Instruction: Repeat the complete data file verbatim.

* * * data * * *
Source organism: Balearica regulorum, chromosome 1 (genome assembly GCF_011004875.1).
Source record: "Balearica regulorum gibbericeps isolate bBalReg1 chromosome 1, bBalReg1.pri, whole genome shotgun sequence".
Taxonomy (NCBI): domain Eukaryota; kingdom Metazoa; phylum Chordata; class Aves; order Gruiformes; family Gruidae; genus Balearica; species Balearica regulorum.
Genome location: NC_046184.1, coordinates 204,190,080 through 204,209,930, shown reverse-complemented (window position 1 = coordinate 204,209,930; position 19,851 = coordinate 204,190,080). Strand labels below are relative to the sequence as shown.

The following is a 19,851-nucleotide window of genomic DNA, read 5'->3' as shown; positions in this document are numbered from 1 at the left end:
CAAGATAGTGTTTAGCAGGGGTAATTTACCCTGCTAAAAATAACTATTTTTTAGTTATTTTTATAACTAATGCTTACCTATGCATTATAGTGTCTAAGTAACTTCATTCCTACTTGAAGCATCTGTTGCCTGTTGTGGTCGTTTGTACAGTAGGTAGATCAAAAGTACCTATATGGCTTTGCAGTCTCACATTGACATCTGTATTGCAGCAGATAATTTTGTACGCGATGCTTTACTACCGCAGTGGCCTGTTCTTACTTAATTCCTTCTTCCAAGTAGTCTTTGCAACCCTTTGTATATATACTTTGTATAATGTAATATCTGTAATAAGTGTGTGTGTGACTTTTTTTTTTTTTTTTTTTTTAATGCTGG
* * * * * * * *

Source organism: Balearica regulorum, chromosome 1 (genome assembly GCF_011004875.1).
Source record: "Balearica regulorum gibbericeps isolate bBalReg1 chromosome 1, bBalReg1.pri, whole genome shotgun sequence".
Taxonomy (NCBI): domain Eukaryota; kingdom Metazoa; phylum Chordata; class Aves; order Gruiformes; family Gruidae; genus Balearica; species Balearica regulorum.
Genome location: NC_046184.1, coordinates 204,190,080 through 204,209,930, shown reverse-complemented (window position 1 = coordinate 204,209,930; position 19,851 = coordinate 204,190,080). Strand labels below are relative to the sequence as shown.

The following is a 19,851-nucleotide window of genomic DNA, read 5'->3' as shown; positions in this document are numbered from 1 at the left end:
CAAGATAGTGTTTAGCAGGGGTAATTTACCCTGCTAAAAATAACTATTTTTTAGTTATTTTTATAACTAATGCTTACCTATGCATTATAGTGTCTAAGTAACTTCATTCCTACTTGAAGCATCTGTTGCCTGTTGTGGTCGTTTGTACAGTAGGTAGATCAAAAGTACCTATATGGCTTTGCAGTCTCACATTGACATCTGTATTGCAGCAGATAATTTTGTACGCGATGCTTTACTACCGCAGTGGCCTGTTCTTACTTAATTCCTTCTTCCAAGTAGTCTTTGCAACCCTTTGTATATATACTTTGTATAATGTAATATCTGTAATAAGTGTGTGTGTGACTTTTTTTTTTTTTTTTTTTTTAATGCTGG